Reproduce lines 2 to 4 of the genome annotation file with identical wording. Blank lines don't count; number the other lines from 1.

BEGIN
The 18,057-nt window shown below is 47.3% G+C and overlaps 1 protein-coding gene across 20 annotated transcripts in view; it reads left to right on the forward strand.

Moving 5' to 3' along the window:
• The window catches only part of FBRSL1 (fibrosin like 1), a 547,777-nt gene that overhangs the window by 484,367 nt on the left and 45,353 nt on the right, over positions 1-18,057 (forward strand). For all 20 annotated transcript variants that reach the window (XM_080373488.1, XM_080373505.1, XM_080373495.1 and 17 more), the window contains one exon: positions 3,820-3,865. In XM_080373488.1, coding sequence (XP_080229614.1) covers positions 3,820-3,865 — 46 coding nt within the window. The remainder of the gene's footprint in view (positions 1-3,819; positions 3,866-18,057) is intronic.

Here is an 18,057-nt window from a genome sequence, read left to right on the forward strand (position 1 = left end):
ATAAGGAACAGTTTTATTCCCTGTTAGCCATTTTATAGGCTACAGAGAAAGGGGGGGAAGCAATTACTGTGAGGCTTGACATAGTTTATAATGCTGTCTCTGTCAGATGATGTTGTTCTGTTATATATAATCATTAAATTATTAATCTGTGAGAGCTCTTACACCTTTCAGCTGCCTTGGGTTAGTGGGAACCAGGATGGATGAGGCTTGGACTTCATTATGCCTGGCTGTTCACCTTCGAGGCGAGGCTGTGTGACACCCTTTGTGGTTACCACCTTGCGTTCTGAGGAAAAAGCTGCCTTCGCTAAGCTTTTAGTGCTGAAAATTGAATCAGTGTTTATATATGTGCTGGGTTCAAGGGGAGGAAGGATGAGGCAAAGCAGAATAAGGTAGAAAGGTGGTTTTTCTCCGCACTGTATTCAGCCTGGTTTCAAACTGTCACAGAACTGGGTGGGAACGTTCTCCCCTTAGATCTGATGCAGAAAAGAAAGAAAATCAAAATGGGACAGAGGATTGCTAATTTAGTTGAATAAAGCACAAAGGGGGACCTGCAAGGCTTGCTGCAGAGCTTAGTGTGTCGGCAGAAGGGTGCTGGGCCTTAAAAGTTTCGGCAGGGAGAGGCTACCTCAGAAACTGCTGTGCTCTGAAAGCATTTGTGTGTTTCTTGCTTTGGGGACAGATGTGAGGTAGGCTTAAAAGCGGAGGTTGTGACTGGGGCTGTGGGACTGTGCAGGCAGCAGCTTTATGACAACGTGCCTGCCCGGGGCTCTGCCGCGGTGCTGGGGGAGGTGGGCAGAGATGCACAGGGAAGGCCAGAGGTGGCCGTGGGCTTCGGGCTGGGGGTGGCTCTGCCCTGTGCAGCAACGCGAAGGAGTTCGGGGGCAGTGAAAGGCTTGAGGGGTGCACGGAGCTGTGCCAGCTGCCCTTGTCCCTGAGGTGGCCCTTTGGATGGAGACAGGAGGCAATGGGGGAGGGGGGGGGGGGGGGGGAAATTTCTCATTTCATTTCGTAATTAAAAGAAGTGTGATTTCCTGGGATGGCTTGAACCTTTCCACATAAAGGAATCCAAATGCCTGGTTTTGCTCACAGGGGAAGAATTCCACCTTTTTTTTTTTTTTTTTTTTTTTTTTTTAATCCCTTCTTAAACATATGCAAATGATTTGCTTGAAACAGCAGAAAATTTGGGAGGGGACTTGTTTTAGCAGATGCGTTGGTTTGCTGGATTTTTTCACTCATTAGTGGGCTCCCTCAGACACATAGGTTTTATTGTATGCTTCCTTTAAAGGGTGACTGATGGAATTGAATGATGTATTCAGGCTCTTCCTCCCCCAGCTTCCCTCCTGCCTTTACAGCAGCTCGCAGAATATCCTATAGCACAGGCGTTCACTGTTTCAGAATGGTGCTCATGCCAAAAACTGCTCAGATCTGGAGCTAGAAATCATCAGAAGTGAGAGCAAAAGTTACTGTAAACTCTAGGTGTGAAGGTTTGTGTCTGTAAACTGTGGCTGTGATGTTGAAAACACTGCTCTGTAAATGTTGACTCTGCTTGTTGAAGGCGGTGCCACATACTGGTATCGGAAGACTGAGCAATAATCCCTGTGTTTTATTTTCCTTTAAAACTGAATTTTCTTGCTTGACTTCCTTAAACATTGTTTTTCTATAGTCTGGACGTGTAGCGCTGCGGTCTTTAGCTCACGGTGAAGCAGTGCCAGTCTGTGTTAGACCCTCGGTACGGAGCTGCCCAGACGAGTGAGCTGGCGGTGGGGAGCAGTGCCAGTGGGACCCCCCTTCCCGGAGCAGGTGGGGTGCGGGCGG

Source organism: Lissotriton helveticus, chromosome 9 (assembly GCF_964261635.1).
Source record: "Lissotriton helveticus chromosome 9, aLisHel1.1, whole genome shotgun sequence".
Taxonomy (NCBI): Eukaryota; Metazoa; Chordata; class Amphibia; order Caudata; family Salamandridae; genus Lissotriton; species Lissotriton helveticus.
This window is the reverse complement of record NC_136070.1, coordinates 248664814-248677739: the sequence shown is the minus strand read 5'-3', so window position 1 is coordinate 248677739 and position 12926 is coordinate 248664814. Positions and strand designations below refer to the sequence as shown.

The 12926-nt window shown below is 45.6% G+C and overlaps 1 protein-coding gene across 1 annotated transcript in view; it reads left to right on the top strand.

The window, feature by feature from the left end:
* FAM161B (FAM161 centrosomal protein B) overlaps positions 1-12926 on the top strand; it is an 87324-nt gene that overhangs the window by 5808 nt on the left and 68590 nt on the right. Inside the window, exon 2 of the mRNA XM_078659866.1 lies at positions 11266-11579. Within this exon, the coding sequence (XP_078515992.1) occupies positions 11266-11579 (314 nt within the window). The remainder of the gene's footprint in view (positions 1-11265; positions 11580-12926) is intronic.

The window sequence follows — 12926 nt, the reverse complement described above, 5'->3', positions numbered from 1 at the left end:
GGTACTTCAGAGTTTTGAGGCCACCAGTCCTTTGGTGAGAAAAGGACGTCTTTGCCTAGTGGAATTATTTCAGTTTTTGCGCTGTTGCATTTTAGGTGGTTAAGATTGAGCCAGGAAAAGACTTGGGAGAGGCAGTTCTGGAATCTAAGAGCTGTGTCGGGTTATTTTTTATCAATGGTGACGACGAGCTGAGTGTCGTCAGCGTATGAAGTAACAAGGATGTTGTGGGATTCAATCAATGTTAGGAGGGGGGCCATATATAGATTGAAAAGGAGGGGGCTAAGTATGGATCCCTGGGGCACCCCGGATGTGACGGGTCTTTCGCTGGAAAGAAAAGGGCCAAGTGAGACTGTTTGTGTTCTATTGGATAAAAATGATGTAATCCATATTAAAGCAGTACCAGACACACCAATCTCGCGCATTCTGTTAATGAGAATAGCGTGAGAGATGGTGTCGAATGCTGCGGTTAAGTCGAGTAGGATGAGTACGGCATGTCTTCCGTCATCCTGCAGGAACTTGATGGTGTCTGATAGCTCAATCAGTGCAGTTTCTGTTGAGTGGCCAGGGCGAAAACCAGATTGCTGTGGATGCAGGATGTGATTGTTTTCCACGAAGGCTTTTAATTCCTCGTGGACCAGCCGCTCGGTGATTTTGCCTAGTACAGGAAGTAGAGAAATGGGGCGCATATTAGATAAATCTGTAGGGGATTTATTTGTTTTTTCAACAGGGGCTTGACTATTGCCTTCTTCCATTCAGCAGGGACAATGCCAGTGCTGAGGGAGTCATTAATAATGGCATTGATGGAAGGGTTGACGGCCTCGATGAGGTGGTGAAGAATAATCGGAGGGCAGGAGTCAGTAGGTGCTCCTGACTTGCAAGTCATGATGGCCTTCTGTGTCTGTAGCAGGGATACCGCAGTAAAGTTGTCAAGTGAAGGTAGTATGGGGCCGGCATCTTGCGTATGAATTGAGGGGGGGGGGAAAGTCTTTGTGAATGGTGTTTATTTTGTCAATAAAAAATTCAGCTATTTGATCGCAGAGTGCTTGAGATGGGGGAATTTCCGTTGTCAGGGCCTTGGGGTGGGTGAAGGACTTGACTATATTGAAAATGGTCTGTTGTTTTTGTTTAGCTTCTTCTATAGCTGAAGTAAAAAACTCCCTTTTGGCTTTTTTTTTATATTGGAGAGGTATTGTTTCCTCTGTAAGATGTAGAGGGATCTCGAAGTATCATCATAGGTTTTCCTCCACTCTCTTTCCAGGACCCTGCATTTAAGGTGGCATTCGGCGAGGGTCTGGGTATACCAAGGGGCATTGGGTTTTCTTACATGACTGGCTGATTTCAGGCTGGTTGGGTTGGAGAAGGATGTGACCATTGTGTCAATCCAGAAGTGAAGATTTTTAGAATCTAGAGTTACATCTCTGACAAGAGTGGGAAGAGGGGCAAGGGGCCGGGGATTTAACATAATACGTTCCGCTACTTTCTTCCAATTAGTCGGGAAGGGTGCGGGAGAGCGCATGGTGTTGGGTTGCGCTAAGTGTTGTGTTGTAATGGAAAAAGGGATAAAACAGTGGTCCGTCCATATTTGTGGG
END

Moving 5' to 3' along the window:
• The window catches only part of FBRSL1 (fibrosin like 1), a 547,777-nt gene that overhangs the window by 484,367 nt on the left and 45,353 nt on the right, over positions 1-18,057 (forward strand). For all 20 annotated transcript variants that reach the window (XM_080373488.1, XM_080373505.1, XM_080373495.1 and 17 more), the window contains one exon: positions 3,820-3,865. In XM_080373488.1, coding sequence (XP_080229614.1) covers positions 3,820-3,865 — 46 coding nt within the window. The remainder of the gene's footprint in view (positions 1-3,819; positions 3,866-18,057) is intronic.

Here is an 18,057-nt window from a genome sequence, read left to right on the forward strand (position 1 = left end):